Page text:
Trail of Crumbs by Lisa J. Lawrence
Published by: Orca Book Publishers (coming 03.26.2019)
Trigger Warnings: rape, parental neglect
** I received an ARC of Trail of Crumbs from NetGalley in exchange for an honest review.
After moving into a dank and drafty basement suite in West Edmonton with her truck- driving father, nasty stepmother and taciturn twin brother, Ash, seventeen-year-old Greta doesn’t have high expectations for her last year of high school. When she blacks out at a party and is told the next day that she’s had sex, she thinks things can’t get any worse. She’s wrong.
While Greta deals with the confusion and shame of that night, her stepmother and father choose that moment to disappear, abandoning Ash and Greta to the mercy of their peculiar landlord, Elgin, who lives upstairs. Even as Greta struggles to make sense of what happened to her, she finds herself enjoying her new and very eccentric family, who provide the shelter and support that has long been absent from her life. Much to Greta’s surprise, she realizes there is still kindness in the world–and hope.
Trail of Crumbs ended up being more personal for me than I had expected. There was something about it that filled me with an anxious desire to know what happened and kept me captivated all the way through.
When I first saw that it was loosely based Hansel & Gretel, I expected the story to be dark. What I didn’t expect was how much I would love the characters. Greta and her twin Ash encompassed every violent and bleak emotion I felt during my own time in high school. They took me back to the darker bits of my experience– juggling a course load that never seemed important enough while living with a family that constantly seemed to becoming apart.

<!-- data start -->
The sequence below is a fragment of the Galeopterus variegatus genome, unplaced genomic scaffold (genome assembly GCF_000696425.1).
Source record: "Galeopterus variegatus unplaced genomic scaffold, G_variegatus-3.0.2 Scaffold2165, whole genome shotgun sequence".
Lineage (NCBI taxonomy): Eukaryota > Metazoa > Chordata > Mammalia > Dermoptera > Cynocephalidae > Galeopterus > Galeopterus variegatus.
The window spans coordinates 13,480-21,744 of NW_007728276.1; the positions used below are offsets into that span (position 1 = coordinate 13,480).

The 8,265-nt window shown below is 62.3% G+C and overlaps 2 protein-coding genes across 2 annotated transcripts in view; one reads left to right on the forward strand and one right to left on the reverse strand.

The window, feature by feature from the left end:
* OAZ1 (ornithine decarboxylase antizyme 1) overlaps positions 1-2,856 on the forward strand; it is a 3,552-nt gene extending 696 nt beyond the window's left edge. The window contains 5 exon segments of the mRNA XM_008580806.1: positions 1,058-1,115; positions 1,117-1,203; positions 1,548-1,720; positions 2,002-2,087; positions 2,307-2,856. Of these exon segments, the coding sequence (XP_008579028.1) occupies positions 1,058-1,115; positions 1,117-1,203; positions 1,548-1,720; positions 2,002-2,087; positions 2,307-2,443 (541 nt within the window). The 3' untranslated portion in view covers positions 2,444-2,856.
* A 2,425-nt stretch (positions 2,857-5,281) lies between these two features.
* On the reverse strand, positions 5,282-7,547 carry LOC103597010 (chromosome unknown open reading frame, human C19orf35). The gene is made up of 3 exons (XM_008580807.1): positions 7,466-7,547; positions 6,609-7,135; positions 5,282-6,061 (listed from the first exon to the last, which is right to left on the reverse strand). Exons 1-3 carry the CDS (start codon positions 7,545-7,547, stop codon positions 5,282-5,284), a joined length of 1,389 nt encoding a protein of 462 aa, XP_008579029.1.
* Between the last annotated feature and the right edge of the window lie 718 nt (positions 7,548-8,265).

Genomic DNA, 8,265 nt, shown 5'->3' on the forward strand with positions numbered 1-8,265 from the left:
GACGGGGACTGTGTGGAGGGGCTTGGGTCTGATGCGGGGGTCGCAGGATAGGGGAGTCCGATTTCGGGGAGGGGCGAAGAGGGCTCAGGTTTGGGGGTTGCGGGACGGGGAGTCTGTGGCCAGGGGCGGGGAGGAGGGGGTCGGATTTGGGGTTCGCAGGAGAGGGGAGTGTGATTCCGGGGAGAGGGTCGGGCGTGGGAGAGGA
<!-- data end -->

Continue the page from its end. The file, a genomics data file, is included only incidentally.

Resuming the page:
For me, the characters were the obvious highlight of the story. Greta who learns to triumph against assault in her own way, Ash whose unwillingness to forgive mirrors my own, and Alice whose strength and independence I admire. I even came to love characters like Priya, who originally seemed aloof, and Nate, who I probably would have avoided in the hallways. I cheered for them in every moment.
While on the topic of characters: major shout-outs to Ash and Priya. In a sea of judgement and shaming, these two characters were beacons of hope. They said the only things that should ever be said to people who have been sexually assaulted:
- “I believe you”
- “An absence of no isn’t a yes.”
I will gladly fight anyone who disagrees. For the people who may have needed to hear that whilst reading this, I’m glad it was in there.
That being said, the book had two issues for me. Firstly, sometimes I couldn’t tell when Lawrence was narrating the present or a flashback. The transitions weren’t very clear to me. I repeatedly had to reread bits when I realised that she had swapped timelines again. A little frustrating, but nothing major. My other issue was that I felt like things within the family were left unresolved. I wanted to know more about what drove Roger’s decisions, or when Patty became so cruel. What Roger had been doing? How did Alice handle Elgin all those years? I wanted more of a resolution for Alice as well.
Ultimately, watching relationships form and watching Greta and Alice find their own sense of family with Elgin and Alice was heartwarming. I love the “family you choose” theme and I feel like more people should write about it.
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